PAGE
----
The travelling techie: A guide to computer safety while on holiday

As borders slowly start to re-open, Australians can start to book holidays interstate and overseas once again.

It is a huge relief for many, but COVID-19 and other illnesses aren’t the only risks that can ruin your holidays. Criminals exist in every country, just waiting to discover a vulnerability in your security to steal your precious data – and ultimately your money.

From using a VPN service at home or abroad to avoiding public Wi-Fi networks, these are some tips to help keep your data safe no matter where you are.

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Use a VPN to secure your data

Safety is a huge consideration when you are travelling abroad, but access is important as well. Whether you are away for business or pleasure, you are going to need to access essential web services like internet banking and communication platforms like Skype to stay in touch with loved ones. Certain countries will also restrict access to platforms you take for granted like Google and Facebook. Plus you won’t be able to access your streaming services like Netflix with a standard connection either.

In order to access these platforms, as well as others with geo-restricted access, a Virtual Private Network (VPN) is recommended. VPN apps can mask your location and make you appear that you are somewhere else. This allows you to gain access to blocked websites while travelling overseas. NordVPN is recognised as one of the best VPNs, with excellent encryption.

VPNs encrypt your connection and prevent Internet service providers (ISPs), hackers, and government agencies from monitoring your device. This is especially critical while travelling since your device may be exposed to public Wi-Fi networks that hackers lurk in when you use your mobile device to connect.

Mobile devices should be locked down

You can usually lock smartphones, laptops, and tablets with a PIN number or a fingerprint. Do this for all your devices. Change the PINs you use regularly while you’re travelling. When you misplace or forget your devices this will act as the first line of defence to prevent a breach of your security.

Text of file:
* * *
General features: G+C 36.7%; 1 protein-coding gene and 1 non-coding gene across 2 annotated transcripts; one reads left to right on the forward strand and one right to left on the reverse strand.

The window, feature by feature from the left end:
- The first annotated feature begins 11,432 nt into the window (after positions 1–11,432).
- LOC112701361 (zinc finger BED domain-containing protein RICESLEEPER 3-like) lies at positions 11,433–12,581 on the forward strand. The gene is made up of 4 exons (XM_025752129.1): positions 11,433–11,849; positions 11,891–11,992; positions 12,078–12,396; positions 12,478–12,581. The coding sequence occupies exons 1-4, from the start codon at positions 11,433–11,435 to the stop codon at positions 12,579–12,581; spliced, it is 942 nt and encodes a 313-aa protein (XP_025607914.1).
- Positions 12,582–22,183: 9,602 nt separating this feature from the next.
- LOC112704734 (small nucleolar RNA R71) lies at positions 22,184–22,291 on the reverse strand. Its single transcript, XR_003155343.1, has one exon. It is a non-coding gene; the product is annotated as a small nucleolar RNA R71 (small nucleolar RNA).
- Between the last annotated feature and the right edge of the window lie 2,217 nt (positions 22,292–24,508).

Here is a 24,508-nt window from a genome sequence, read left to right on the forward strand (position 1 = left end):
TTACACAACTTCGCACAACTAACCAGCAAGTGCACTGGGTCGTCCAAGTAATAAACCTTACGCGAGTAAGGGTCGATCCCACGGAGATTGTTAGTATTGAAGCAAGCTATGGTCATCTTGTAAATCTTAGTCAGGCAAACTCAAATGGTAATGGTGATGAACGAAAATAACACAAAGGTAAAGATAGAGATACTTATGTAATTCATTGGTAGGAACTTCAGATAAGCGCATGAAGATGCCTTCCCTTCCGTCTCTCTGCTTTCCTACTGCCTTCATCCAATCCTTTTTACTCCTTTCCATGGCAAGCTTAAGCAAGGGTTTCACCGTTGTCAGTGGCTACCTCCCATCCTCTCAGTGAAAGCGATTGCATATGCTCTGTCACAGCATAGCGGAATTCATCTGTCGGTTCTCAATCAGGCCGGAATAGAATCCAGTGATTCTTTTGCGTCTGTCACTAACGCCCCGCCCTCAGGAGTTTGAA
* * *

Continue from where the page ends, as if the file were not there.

Be wary of public Wi-Fi

For business or leisure travellers, free Wi-Fi can be very appealing, but can also pose a significant security risk. If you are connecting to the internet at your hotel, ask about its security protocol before using an unencrypted Wi-Fi network. Using free Wi-Fi hotspots and Internet cafes can put you at risk of identity theft; if you must use them, avoid logging into personal accounts or accessing other sensitive data while connected.

Be vigilant with your online shopping while on holiday

There are no holidays for cybercriminals. They take advantage of your busy schedule and let your guard down when you shop online. Many cyber criminals use legitimate-looking websites or social media stores to trick people into giving them their money or personal information. This can be especially pronounced when you are overseas, using unsecured public WiFi networks and looking to purchase from brands that you have never heard of.

Choose well-known, trusted brands for your business. Verify the information on their website to ensure you’re dealing with the official seller rather than a scammer. Look for customer reviews. To learn how your information will be used, read the fine print, including warranties, refunds, and complaints handling.

To steal your money or personal information, scammers can create fake websites and social media profiles. They copy the designs and logos from legitimate businesses to appear more genuine. Online shopping scams cost Australians $7.5 million in 2020 – and that was during lockdown at the height of the COVID-19 pandemic.

You should not only ensure your internet connection is secure, but also make sure that the site you’re shopping on uses SSL encryption. Simply look at the address bar of your browser. The address should begin with HTTPS. You should not submit payment information or other personal details to sites without these.

Vacations & Travel produced in partnership with PR Consultancy.

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